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The textile collection of the Museum of Asian Arts, is one of the earliest collections to be part of the museum's materials. It is part of an ethnographic collection which comprises about 5% of the total collection i.e. 300 total collected out of 6500 total collection. A total of 250 sheets of artifacts are woven or songket type. In addition, types of weaving from Thailand, pua kumbu and other shapes including type of tekatan were also collected. In accordance with the concept of the existence of this museum, used as a place of study and the public to learn aspects of artifacts through real experience not from theoretical aspects, then the collection of artifacts including textiles is expected to provide insights such as manufacturing techniques, coloring techniques, art history and so on.

The History of Collection

The earliest woven fabric obtained by the museum was a gift woven fabric from Malcolm Mac Donald, in July 1955, kain sampin songket tanah merah. To date, the fabric is still in good condition, not many holes or tears that could affect the strength of the weave. Nevertheless, a piece of cloth that serves as a liner to this cloth has been patched to prevent it from becoming weaker and torn. According to the original procurement records, kain sampin songket tanah merah are 3 pieces, but only one piece is in Museum of Asian Art, two pieces are expected to still be in Singapore. The Museum's original collection dates back to the establishment of the Museum of Asian Art at the University of Malaya, Singapore. After the Universiti Malaya campus was established in Kuala Lumpur and Singapore formed a government, then the original revenue in Singapore was divided between the two campuses. The initial focus of the collection in Singapore was largely on pottery art, sculpture art, Painting art, 3D artifact materials worth art from Asian countries. A total of 292 artifacts that were the beginning of the existence of this museum, only 3 pieces of textiles were collected. The rest is pottery art and contemporary painting At the time. Therefore, the collection available today is the result of a collection from the establishment of the Universiti Malaya campus in Kuala Lumpur, especially the greater attention by the former Vice Chancellor of the University of Malaya, Professor Ungku Aziz in adding and intensifying the collection. Since then, textiles especially woven fabrics and songket are among the collection materials of artifacts at the Museum of Asian Arts.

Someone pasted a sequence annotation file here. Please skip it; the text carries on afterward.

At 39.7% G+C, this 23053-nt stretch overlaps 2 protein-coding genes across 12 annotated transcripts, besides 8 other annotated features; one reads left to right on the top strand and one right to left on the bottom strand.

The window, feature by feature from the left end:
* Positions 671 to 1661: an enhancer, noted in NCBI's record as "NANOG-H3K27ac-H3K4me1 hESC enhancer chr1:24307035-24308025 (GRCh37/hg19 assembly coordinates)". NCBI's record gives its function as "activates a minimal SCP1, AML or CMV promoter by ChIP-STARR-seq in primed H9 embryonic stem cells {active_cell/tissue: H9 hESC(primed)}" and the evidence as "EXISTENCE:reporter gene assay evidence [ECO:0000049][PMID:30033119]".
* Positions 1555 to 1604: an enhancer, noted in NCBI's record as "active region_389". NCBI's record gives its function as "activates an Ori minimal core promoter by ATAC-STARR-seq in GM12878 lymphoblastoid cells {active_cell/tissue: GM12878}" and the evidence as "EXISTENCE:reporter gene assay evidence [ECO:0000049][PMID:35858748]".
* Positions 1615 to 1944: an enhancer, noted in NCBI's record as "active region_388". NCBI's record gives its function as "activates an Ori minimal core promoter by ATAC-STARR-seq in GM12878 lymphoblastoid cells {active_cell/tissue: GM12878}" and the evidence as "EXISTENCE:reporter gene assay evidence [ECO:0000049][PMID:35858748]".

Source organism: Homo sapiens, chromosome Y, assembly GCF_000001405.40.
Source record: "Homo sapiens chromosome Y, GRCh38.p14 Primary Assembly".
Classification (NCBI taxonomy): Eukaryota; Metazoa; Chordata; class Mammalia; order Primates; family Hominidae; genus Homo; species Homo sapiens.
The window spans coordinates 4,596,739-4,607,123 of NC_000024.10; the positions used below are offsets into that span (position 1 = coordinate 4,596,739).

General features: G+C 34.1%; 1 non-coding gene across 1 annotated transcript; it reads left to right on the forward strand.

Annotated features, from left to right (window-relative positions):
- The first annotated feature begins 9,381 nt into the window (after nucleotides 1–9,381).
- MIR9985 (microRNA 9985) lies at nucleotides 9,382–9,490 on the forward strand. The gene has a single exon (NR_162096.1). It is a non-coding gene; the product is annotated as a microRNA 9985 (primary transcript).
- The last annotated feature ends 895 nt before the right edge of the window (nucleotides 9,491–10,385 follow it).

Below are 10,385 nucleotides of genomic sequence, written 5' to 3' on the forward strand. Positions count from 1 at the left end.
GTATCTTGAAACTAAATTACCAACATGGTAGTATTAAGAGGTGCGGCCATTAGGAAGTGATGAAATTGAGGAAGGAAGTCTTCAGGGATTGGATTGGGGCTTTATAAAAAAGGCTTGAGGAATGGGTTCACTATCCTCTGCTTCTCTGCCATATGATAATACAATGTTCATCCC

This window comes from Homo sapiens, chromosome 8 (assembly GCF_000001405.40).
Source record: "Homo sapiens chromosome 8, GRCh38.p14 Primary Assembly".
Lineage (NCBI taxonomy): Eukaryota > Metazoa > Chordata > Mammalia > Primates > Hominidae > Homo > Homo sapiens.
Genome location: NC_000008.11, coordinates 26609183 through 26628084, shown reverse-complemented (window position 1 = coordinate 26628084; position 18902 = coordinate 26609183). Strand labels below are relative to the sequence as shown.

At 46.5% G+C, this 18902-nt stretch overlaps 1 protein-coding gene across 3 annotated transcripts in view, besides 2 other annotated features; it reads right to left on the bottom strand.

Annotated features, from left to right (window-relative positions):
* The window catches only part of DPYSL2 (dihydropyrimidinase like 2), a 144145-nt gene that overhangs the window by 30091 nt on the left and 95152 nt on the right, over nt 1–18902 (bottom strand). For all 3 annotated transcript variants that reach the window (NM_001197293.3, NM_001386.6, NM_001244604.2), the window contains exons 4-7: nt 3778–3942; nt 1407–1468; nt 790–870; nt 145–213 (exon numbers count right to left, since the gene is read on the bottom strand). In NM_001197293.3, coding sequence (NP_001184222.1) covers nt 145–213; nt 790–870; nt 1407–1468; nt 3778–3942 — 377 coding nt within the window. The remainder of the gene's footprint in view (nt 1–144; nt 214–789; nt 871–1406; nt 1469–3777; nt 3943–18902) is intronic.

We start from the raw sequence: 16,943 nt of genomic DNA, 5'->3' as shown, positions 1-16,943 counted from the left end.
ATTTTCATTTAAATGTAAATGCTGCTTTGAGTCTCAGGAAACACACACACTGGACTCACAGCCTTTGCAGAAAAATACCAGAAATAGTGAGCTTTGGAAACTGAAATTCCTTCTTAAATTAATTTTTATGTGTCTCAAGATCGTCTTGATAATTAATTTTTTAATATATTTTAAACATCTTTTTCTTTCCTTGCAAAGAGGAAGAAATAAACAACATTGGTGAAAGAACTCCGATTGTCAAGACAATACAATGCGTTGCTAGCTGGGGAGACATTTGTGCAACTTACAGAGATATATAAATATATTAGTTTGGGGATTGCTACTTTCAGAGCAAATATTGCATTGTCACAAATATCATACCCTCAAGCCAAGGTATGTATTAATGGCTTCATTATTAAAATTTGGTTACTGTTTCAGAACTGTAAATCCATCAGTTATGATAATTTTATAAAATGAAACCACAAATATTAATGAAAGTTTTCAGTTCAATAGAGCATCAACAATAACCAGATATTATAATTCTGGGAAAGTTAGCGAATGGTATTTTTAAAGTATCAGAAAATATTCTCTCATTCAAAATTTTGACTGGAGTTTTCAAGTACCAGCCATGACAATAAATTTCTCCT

Museum of Asian Arts implements preventive conservation of textile collections. Since most of the collection is in the form of sarongs and shawls, the fabrics are stored in a dedicated store. These fabrics are not stored with other artifacts such as metal or wood artifacts. Metal artifacts easily trap heat and form patina and rust. While wood artifacts are easily infected with fungi and other wood enemies such as borer and bookworms such as silverfish. The museum ensures that the storage space is dry, ie the RH humidity is at 20%. Apart from air conditioning, humidity control uses a dehumidifier. The device works for 12 hours alternately with the air conditioning system. The enemies of the collection are also cockroaches and other pests such as rats. Preventive measures taken to ensure no damage due to these pests are:

  • Always ensure rat poison is installed and inspected weekly outside the building near the storage area.
  • The area near the storage space is a prohibited area from eating and drinking.
  • Ensure that the carpentry space or museum workshop is clean.
  • Ensure that there is no effect of oil on the waste disposal drain from cooking activities in the canteen, as oil is the main food of cockroaches.
  • Ensure there are no holes or spaces that allow pests to enter the textile storage space.
  • Limit the number of staff or researchers entering the storage space.
  • Ensure staff take off their shoes before entering the storage space
  • Ensure monthly inspections of collections.
  • Ensure staff wash their hands and wear gloves before touching textiles.
  • Textile storage especially sarongs and shawls are rolled up, while clothes are hung. Each rolled textile is coated with acid -free paper. Wrap using a white bandage cloth.
  • Ensure textiles are not more than 30 days on display in a year (approximately 10% of shelf life).

Last Update: 20/06/2023